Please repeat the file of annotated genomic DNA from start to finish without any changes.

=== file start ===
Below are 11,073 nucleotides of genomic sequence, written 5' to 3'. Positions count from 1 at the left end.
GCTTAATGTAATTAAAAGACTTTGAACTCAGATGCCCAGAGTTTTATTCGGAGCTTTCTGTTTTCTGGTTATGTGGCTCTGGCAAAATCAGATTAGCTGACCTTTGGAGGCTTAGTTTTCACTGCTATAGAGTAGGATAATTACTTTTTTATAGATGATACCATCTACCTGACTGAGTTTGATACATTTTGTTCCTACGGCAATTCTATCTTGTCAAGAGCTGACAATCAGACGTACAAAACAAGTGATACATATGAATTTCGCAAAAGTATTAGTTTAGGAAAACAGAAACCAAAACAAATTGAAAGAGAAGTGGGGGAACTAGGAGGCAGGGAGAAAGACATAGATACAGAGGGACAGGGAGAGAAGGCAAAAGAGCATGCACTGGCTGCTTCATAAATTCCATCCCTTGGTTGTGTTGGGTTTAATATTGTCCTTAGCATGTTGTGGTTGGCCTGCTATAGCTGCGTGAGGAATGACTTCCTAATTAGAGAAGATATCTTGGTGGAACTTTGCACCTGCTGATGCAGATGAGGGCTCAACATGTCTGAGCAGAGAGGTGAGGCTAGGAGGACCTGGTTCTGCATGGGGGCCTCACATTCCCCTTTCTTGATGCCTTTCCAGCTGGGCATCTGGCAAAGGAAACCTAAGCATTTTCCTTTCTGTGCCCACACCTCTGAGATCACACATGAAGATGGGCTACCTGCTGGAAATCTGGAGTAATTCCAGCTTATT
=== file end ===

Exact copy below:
Below are 11,073 nucleotides of genomic sequence, written 5' to 3'. Positions count from 1 at the left end.
GCTTAATGTAATTAAAAGACTTTGAACTCAGATGCCCAGAGTTTTATTCGGAGCTTTCTGTTTTCTGGTTATGTGGCTCTGGCAAAATCAGATTAGCTGACCTTTGGAGGCTTAGTTTTCACTGCTATAGAGTAGGATAATTACTTTTTTATAGATGATACCATCTACCTGACTGAGTTTGATACATTTTGTTCCTACGGCAATTCTATCTTGTCAAGAGCTGACAATCAGACGTACAAAACAAGTGATACATATGAATTTCGCAAAAGTATTAGTTTAGGAAAACAGAAACCAAAACAAATTGAAAGAGAAGTGGGGGAACTAGGAGGCAGGGAGAAAGACATAGATACAGAGGGACAGGGAGAGAAGGCAAAAGAGCATGCACTGGCTGCTTCATAAATTCCATCCCTTGGTTGTGTTGGGTTTAATATTGTCCTTAGCATGTTGTGGTTGGCCTGCTATAGCTGCGTGAGGAATGACTTCCTAATTAGAGAAGATATCTTGGTGGAACTTTGCACCTGCTGATGCAGATGAGGGCTCAACATGTCTGAGCAGAGAGGTGAGGCTAGGAGGACCTGGTTCTGCATGGGGGCCTCACATTCCCCTTTCTTGATGCCTTTCCAGCTGGGCATCTGGCAAAGGAAACCTAAGCATTTTCCTTTCTGTGCCCACACCTCTGAGATCACACATGAAGATGGGCTACCTGCTGGAAATCTGGAGTAATTCCAGCTTATT